Regardless of what it is supposed to do, what the national debt-ceiling actually does is enable any administration to get all the political benefits of runaway spending for the benefit of their favorite constituencies — and then invite the opposition party to share the blame, by either raising the national debt ceiling, or by voting for unpopular cutbacks in spending or increases in taxes.

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A Modern Liberal on Great, Classical-Liberal Literature

I give this professor a great deal of credit for his genuine attempt to understand the Right instead of demonize it.

Q. What is different between conservative and liberal literature?

A. One striking difference is that the iconic conservative works are about ideology. By contrast, the most influential liberal books of the era are about policy issues. Those works are Silent Spring by Rachel Carson (1962), The Other America by Michael Harrington (1962), The Feminine Mystique by Betty Friedan (1963), and Unsafe at Any Speed by Ralph Nader (1965), which helped launch the environmental, anti-poverty, feminist, and consumer movements, respectively. Some prominent liberal books of the time were about ideology — such as The Vital Center by Arthur M. Schlesinger Jr. (1949) and The Affluent Society by John Kenneth Galbraith (1958) — but these are exceptions to the rule.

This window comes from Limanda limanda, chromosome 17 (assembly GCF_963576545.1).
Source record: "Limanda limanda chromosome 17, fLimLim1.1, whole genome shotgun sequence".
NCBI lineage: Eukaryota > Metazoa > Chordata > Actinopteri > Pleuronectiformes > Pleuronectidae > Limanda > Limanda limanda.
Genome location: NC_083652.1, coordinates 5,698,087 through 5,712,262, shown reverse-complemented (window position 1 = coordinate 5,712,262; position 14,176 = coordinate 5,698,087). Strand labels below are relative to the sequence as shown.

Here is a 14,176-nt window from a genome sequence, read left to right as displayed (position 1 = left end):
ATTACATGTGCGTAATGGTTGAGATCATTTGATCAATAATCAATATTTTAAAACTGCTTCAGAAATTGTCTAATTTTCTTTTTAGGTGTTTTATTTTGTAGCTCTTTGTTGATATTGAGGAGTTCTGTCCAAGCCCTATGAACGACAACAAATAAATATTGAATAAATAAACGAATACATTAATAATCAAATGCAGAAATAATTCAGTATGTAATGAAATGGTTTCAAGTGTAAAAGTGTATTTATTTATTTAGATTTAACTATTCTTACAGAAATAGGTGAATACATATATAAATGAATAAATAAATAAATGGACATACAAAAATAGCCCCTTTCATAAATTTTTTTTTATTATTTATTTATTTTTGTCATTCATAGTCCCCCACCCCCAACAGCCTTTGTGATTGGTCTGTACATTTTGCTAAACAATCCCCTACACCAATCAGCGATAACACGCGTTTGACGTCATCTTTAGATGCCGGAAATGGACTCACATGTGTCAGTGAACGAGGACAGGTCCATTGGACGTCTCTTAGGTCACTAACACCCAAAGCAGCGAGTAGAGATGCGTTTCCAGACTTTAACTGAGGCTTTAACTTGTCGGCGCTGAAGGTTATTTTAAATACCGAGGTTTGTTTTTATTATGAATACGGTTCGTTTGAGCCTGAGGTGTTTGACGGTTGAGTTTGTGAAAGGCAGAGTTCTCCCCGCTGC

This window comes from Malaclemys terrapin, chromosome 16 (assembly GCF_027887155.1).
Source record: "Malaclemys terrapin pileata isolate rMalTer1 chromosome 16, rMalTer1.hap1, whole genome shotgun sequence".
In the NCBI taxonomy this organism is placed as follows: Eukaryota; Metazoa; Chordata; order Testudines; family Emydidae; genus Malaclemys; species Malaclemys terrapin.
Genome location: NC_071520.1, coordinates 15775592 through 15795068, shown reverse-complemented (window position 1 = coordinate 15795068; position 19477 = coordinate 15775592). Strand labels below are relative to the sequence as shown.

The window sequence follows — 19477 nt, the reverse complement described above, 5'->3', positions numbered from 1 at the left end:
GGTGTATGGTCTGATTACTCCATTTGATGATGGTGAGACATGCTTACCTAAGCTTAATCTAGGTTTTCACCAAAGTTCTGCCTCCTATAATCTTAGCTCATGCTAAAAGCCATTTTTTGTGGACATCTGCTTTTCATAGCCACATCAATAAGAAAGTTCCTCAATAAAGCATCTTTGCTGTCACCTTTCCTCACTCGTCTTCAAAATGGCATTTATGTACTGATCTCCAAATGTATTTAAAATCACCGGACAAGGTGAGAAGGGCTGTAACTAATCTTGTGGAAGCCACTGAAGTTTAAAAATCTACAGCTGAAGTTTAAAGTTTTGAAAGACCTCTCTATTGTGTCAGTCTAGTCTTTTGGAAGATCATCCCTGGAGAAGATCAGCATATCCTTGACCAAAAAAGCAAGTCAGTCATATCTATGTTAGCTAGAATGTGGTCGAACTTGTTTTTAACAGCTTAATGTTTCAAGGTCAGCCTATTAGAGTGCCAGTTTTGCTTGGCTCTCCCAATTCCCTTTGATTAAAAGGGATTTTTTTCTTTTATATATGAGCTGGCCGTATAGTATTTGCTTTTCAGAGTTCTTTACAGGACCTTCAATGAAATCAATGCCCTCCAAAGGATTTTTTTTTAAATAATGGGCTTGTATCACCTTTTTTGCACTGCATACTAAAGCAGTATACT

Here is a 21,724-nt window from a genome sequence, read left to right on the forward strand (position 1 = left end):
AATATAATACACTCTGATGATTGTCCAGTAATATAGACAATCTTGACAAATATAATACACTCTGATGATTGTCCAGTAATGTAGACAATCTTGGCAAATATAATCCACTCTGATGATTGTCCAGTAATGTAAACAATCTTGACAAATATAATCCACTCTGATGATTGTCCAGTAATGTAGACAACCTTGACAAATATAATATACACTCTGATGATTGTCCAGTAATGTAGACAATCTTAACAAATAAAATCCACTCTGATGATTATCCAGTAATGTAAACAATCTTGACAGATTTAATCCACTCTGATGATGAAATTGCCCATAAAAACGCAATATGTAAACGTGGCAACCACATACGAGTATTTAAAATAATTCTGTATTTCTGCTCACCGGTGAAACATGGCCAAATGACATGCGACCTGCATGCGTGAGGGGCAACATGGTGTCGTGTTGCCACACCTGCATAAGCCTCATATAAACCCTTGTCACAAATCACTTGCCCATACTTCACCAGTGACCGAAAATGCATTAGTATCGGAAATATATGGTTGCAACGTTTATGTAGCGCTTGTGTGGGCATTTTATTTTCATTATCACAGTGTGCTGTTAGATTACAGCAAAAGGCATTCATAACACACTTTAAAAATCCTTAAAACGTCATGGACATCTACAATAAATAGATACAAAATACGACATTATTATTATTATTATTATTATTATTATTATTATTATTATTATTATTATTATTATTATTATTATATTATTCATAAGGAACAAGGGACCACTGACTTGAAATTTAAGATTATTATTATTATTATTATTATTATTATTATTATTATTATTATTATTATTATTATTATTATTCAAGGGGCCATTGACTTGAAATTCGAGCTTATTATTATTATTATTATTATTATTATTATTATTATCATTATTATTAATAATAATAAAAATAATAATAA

Q. Why the lack of symmetry?

A. Conservatives have big appetites for ideology; liberals don’t. There are, of course, taxonomies of conservative schools of thought. People on the right classify themselves as libertarians, neoconservatives, social conservatives, traditional conservatives, and the like, and spill oceans of ink defining, debating, and further subdividing these schools of thought. There is no parallel taxonomy on the left. Maybe, in part, it is because a central tenet of liberalism is that ideology should be eschewed in favor of the supposedly enlightened, pragmatic approach of making ad hoc judgments about issues. But on this conservatives are more realistic. Ideology is inevitable; we all have an ideology, whether we are aware of it or not. First of all, ideology is about values, and we can’t decide how we wish to solve policy issues without having a firm grasp on the values we are seeking to advance. Second, the world is too complex for us to make informed judgments about all of the issues that confront us. We need a philosophy to serve as a north star. One way I’ve been enriched by reading the great works of conservatism is that I’ve come better to appreciate how central ideology is to thinking about matters of governance and public policy.

Q. After having completed an extensive program of reading great conservative works, how can you still be a liberal?